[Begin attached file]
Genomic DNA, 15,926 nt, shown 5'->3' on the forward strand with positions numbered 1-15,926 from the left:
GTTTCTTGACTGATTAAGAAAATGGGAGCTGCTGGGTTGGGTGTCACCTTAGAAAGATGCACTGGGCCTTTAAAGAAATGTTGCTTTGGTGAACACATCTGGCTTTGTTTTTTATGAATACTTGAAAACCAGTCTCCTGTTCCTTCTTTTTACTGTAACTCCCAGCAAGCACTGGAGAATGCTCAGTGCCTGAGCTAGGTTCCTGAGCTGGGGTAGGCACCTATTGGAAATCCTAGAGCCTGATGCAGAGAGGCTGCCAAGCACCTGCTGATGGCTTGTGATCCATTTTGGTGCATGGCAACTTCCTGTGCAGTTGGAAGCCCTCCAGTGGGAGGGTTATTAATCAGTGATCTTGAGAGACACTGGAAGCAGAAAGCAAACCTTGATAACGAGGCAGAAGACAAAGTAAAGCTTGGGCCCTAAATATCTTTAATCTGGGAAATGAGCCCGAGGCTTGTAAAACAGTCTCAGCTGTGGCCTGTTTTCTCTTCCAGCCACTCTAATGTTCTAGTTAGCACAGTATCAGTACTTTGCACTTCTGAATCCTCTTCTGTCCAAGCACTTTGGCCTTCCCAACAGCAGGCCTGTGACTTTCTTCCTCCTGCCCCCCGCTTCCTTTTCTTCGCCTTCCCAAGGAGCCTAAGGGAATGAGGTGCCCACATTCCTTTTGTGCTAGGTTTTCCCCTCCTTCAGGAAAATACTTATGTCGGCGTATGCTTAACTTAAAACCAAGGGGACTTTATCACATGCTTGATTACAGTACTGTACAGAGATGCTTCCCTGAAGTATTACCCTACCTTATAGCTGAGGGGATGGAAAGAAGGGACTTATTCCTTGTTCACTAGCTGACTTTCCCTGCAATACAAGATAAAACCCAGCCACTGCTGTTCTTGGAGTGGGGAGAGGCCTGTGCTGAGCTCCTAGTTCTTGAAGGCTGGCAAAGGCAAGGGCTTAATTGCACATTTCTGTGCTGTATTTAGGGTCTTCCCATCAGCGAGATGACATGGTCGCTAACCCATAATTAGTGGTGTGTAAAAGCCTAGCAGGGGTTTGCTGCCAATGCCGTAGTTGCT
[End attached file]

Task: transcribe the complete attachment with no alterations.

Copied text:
Genomic DNA, 15,926 nt, shown 5'->3' on the forward strand with positions numbered 1-15,926 from the left:
GTTTCTTGACTGATTAAGAAAATGGGAGCTGCTGGGTTGGGTGTCACCTTAGAAAGATGCACTGGGCCTTTAAAGAAATGTTGCTTTGGTGAACACATCTGGCTTTGTTTTTTATGAATACTTGAAAACCAGTCTCCTGTTCCTTCTTTTTACTGTAACTCCCAGCAAGCACTGGAGAATGCTCAGTGCCTGAGCTAGGTTCCTGAGCTGGGGTAGGCACCTATTGGAAATCCTAGAGCCTGATGCAGAGAGGCTGCCAAGCACCTGCTGATGGCTTGTGATCCATTTTGGTGCATGGCAACTTCCTGTGCAGTTGGAAGCCCTCCAGTGGGAGGGTTATTAATCAGTGATCTTGAGAGACACTGGAAGCAGAAAGCAAACCTTGATAACGAGGCAGAAGACAAAGTAAAGCTTGGGCCCTAAATATCTTTAATCTGGGAAATGAGCCCGAGGCTTGTAAAACAGTCTCAGCTGTGGCCTGTTTTCTCTTCCAGCCACTCTAATGTTCTAGTTAGCACAGTATCAGTACTTTGCACTTCTGAATCCTCTTCTGTCCAAGCACTTTGGCCTTCCCAACAGCAGGCCTGTGACTTTCTTCCTCCTGCCCCCCGCTTCCTTTTCTTCGCCTTCCCAAGGAGCCTAAGGGAATGAGGTGCCCACATTCCTTTTGTGCTAGGTTTTCCCCTCCTTCAGGAAAATACTTATGTCGGCGTATGCTTAACTTAAAACCAAGGGGACTTTATCACATGCTTGATTACAGTACTGTACAGAGATGCTTCCCTGAAGTATTACCCTACCTTATAGCTGAGGGGATGGAAAGAAGGGACTTATTCCTTGTTCACTAGCTGACTTTCCCTGCAATACAAGATAAAACCCAGCCACTGCTGTTCTTGGAGTGGGGAGAGGCCTGTGCTGAGCTCCTAGTTCTTGAAGGCTGGCAAAGGCAAGGGCTTAATTGCACATTTCTGTGCTGTATTTAGGGTCTTCCCATCAGCGAGATGACATGGTCGCTAACCCATAATTAGTGGTGTGTAAAAGCCTAGCAGGGGTTTGCTGCCAATGCCGTAGTTGCT